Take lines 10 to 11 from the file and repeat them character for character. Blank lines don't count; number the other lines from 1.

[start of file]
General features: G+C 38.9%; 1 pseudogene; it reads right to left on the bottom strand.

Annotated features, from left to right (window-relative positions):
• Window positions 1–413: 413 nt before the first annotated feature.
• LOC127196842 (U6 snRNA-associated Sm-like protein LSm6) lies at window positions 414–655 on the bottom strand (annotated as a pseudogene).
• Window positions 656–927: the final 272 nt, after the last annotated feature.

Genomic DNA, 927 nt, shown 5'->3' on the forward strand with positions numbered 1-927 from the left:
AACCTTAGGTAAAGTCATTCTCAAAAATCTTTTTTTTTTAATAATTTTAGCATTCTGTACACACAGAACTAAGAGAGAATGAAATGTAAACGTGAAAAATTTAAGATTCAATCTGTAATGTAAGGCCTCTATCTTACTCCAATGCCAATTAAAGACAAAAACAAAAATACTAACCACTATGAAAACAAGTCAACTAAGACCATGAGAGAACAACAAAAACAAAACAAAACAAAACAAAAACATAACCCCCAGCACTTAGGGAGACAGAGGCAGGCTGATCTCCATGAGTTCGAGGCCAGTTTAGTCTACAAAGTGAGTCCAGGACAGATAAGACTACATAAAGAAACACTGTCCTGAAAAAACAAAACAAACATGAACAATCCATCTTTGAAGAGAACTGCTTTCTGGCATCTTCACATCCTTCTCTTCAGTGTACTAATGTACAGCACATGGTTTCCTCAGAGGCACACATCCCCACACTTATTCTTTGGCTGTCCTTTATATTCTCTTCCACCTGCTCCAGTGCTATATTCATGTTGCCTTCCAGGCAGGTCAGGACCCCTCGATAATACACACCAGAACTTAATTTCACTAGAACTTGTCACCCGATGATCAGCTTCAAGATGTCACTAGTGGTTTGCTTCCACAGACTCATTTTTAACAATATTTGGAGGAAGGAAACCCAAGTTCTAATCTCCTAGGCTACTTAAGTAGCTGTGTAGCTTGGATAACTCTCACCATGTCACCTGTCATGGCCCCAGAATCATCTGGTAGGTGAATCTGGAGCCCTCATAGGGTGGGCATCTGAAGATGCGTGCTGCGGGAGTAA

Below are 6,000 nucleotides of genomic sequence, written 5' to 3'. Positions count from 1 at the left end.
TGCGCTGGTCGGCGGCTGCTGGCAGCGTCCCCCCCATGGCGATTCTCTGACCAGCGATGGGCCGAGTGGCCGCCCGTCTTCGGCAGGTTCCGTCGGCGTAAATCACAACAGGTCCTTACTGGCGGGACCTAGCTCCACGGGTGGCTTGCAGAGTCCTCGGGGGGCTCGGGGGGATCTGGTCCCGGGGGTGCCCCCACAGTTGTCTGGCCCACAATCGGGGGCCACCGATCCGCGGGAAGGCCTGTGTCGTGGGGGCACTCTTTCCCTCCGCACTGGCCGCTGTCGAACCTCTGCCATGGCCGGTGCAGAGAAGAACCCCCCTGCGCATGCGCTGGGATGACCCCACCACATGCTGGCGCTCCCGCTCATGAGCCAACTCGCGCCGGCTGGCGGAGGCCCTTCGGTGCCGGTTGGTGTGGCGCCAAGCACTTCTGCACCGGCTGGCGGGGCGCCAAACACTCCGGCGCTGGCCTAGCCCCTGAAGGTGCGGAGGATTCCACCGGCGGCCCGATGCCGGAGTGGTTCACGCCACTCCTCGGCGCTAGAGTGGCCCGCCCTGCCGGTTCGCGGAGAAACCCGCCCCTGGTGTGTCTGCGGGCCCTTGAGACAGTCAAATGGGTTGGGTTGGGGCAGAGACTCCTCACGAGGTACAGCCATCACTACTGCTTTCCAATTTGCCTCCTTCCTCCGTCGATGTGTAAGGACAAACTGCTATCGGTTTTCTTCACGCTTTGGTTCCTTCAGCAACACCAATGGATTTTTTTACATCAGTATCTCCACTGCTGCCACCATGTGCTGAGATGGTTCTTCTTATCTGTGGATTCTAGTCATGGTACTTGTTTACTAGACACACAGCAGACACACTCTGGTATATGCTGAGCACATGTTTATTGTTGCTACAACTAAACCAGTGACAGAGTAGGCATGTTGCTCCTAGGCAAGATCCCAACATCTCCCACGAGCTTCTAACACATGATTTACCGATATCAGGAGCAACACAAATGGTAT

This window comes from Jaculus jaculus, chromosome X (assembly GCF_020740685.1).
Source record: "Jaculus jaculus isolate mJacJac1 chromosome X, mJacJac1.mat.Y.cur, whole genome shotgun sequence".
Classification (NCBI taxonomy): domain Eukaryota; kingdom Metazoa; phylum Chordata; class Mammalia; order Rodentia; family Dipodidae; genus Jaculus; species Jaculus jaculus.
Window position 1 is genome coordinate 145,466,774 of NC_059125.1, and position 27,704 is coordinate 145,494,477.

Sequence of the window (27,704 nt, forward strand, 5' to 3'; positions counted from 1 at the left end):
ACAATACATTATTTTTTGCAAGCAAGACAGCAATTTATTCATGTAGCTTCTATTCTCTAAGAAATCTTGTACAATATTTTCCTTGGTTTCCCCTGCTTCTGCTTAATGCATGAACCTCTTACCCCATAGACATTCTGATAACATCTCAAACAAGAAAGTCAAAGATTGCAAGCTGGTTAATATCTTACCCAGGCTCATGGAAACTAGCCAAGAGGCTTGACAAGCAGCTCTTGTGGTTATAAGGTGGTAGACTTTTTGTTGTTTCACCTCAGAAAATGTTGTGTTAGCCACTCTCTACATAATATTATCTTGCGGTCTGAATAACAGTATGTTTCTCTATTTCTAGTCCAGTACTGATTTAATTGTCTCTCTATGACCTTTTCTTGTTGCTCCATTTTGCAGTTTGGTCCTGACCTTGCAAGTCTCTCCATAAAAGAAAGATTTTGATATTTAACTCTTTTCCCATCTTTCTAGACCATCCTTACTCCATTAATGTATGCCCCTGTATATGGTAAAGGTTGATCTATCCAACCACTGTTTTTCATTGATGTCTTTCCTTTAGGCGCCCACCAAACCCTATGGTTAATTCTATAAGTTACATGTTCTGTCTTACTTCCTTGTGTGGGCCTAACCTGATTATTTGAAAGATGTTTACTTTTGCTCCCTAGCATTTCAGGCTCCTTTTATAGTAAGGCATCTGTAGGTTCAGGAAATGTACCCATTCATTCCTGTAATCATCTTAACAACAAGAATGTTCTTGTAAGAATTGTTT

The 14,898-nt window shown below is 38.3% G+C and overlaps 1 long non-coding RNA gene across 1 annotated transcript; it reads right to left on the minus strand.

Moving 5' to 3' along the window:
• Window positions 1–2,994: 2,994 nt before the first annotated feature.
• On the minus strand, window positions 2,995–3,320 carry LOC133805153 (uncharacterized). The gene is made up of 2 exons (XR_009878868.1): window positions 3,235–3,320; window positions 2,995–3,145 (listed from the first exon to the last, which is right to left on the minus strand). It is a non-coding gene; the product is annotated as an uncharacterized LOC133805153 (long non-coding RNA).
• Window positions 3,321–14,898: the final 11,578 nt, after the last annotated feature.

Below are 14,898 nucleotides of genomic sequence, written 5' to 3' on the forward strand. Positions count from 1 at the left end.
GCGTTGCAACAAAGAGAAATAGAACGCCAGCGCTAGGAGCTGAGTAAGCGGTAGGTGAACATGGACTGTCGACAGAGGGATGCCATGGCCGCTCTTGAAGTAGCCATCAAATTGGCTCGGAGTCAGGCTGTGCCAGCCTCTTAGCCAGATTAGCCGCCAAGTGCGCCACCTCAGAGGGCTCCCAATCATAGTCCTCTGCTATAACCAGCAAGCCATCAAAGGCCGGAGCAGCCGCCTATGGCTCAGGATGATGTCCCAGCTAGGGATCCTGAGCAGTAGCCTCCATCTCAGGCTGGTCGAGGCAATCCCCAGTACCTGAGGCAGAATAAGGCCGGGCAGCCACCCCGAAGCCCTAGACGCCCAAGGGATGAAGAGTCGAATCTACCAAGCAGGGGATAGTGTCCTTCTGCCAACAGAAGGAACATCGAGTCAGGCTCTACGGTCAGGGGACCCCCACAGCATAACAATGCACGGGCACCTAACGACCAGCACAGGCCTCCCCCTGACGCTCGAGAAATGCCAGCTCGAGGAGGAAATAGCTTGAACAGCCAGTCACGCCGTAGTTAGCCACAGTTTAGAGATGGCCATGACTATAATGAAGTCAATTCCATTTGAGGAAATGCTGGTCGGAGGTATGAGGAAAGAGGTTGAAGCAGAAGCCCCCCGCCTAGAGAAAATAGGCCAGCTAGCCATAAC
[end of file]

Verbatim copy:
This window comes from Jaculus jaculus, chromosome X (assembly GCF_020740685.1).
Source record: "Jaculus jaculus isolate mJacJac1 chromosome X, mJacJac1.mat.Y.cur, whole genome shotgun sequence".